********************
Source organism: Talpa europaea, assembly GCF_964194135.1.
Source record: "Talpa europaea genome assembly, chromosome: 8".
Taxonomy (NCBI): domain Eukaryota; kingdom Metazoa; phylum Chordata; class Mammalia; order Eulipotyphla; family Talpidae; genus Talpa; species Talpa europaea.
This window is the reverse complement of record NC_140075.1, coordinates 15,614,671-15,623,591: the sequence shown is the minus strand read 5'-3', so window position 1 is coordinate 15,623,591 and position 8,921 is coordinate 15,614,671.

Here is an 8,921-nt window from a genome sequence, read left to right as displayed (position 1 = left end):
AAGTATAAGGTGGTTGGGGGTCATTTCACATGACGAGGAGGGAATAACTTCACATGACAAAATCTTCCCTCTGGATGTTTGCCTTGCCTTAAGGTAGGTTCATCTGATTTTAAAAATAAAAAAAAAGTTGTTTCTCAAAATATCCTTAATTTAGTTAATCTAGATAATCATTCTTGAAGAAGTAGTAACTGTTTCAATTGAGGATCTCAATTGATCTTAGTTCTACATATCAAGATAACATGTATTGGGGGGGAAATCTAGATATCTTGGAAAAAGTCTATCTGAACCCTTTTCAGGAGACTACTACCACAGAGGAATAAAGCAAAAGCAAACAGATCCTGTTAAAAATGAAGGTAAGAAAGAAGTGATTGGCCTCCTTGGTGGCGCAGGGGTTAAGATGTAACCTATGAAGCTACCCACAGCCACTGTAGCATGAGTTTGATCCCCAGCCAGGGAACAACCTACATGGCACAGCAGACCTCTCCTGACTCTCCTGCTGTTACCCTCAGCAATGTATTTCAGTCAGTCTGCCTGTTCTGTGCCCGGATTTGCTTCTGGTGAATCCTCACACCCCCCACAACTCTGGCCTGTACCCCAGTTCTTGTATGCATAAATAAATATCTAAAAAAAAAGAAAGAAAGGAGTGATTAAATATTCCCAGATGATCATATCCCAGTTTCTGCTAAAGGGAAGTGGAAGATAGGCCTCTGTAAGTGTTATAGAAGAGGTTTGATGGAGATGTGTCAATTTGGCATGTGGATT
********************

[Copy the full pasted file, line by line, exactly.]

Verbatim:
Source organism: Talpa europaea, assembly GCF_964194135.1.
Source record: "Talpa europaea genome assembly, chromosome: 8".
Taxonomy (NCBI): domain Eukaryota; kingdom Metazoa; phylum Chordata; class Mammalia; order Eulipotyphla; family Talpidae; genus Talpa; species Talpa europaea.
This window is the reverse complement of record NC_140075.1, coordinates 15,614,671-15,623,591: the sequence shown is the minus strand read 5'-3', so window position 1 is coordinate 15,623,591 and position 8,921 is coordinate 15,614,671.

Here is an 8,921-nt window from a genome sequence, read left to right as displayed (position 1 = left end):
AAGTATAAGGTGGTTGGGGGTCATTTCACATGACGAGGAGGGAATAACTTCACATGACAAAATCTTCCCTCTGGATGTTTGCCTTGCCTTAAGGTAGGTTCATCTGATTTTAAAAATAAAAAAAAAGTTGTTTCTCAAAATATCCTTAATTTAGTTAATCTAGATAATCATTCTTGAAGAAGTAGTAACTGTTTCAATTGAGGATCTCAATTGATCTTAGTTCTACATATCAAGATAACATGTATTGGGGGGGAAATCTAGATATCTTGGAAAAAGTCTATCTGAACCCTTTTCAGGAGACTACTACCACAGAGGAATAAAGCAAAAGCAAACAGATCCTGTTAAAAATGAAGGTAAGAAAGAAGTGATTGGCCTCCTTGGTGGCGCAGGGGTTAAGATGTAACCTATGAAGCTACCCACAGCCACTGTAGCATGAGTTTGATCCCCAGCCAGGGAACAACCTACATGGCACAGCAGACCTCTCCTGACTCTCCTGCTGTTACCCTCAGCAATGTATTTCAGTCAGTCTGCCTGTTCTGTGCCCGGATTTGCTTCTGGTGAATCCTCACACCCCCCACAACTCTGGCCTGTACCCCAGTTCTTGTATGCATAAATAAATATCTAAAAAAAAAGAAAGAAAGGAGTGATTAAATATTCCCAGATGATCATATCCCAGTTTCTGCTAAAGGGAAGTGGAAGATAGGCCTCTGTAAGTGTTATAGAAGAGGTTTGATGGAGATGTGTCAATTTGGCATGTGGATT